Strengths Based Working: a challenge to Social Work? 

A little while ago my colleagues and I led a seminar for The University of Birmingham on strengths-based social work. It’s clearly a hot topic – we had to close bookings when they hit 500 people!

Social work has aspired to demonstrate a strengths-based approach in its practice since the publication in the early 1990’s of the seminal text by Dennis Saleebey at the University of Kansas. Its principles are widely accepted within the profession and reflected in contemporary social work models, good practice guidance, and recent legislation. Few can argue with the principle of looking for people’s strengths and building on them, rather than just looking for people’s problems and not seeing the person or the community. However, there are huge gaps between the rhetoric and the reality, and some fear that use of ‘strengths-based’ terminology can be used to mask cuts.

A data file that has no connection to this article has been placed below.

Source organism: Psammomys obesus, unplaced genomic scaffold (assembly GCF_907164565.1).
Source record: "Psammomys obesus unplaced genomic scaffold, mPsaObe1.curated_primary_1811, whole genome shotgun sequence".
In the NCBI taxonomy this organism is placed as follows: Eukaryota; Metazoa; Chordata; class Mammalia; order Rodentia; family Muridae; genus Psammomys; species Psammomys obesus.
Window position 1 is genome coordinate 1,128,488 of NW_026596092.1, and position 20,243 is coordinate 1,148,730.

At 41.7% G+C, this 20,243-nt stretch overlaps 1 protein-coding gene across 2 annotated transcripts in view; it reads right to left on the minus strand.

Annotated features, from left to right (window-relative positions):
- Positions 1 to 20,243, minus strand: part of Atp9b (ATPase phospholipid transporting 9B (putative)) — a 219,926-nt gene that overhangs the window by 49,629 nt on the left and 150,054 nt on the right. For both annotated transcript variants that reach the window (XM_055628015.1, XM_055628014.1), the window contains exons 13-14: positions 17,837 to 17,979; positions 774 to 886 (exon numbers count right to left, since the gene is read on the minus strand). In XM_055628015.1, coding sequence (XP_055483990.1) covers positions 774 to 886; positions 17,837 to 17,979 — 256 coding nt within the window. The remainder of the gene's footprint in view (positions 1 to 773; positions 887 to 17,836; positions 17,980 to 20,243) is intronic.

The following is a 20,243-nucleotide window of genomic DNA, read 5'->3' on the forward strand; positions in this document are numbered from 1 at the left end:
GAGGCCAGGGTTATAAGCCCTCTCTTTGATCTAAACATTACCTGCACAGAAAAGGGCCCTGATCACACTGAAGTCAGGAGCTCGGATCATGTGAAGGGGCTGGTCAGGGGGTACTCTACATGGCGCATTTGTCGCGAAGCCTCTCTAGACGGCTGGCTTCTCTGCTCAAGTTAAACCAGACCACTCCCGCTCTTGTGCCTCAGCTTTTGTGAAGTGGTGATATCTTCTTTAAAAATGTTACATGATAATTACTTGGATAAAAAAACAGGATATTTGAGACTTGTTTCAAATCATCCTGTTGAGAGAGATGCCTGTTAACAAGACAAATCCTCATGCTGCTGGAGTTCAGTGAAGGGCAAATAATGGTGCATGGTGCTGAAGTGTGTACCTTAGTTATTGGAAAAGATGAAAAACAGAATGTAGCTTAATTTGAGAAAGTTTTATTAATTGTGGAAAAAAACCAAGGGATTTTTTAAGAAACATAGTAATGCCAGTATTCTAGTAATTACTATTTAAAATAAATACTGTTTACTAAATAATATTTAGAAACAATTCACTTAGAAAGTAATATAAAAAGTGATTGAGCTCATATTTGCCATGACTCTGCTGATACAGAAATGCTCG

In these recordings of the seminar hosted by UoB, we talked about our understanding of strength based practice and what changes are required to make it the common experience of people who access social work and social care. We came at this from different perspectives, including Heather and Tom talking about what it is like to use social care services and what they think needs to change.

Alex Fox, OBE, shares the strengths-based principles behind Shared Lives Plus, one of the most innovative social care provider networks in the UK:

Heather Thomson and Tom Milnes in conversation with Anna McEwen about their lived experience of social work:

Alex Fox considers how the current social care system could be transformed to become strength based:

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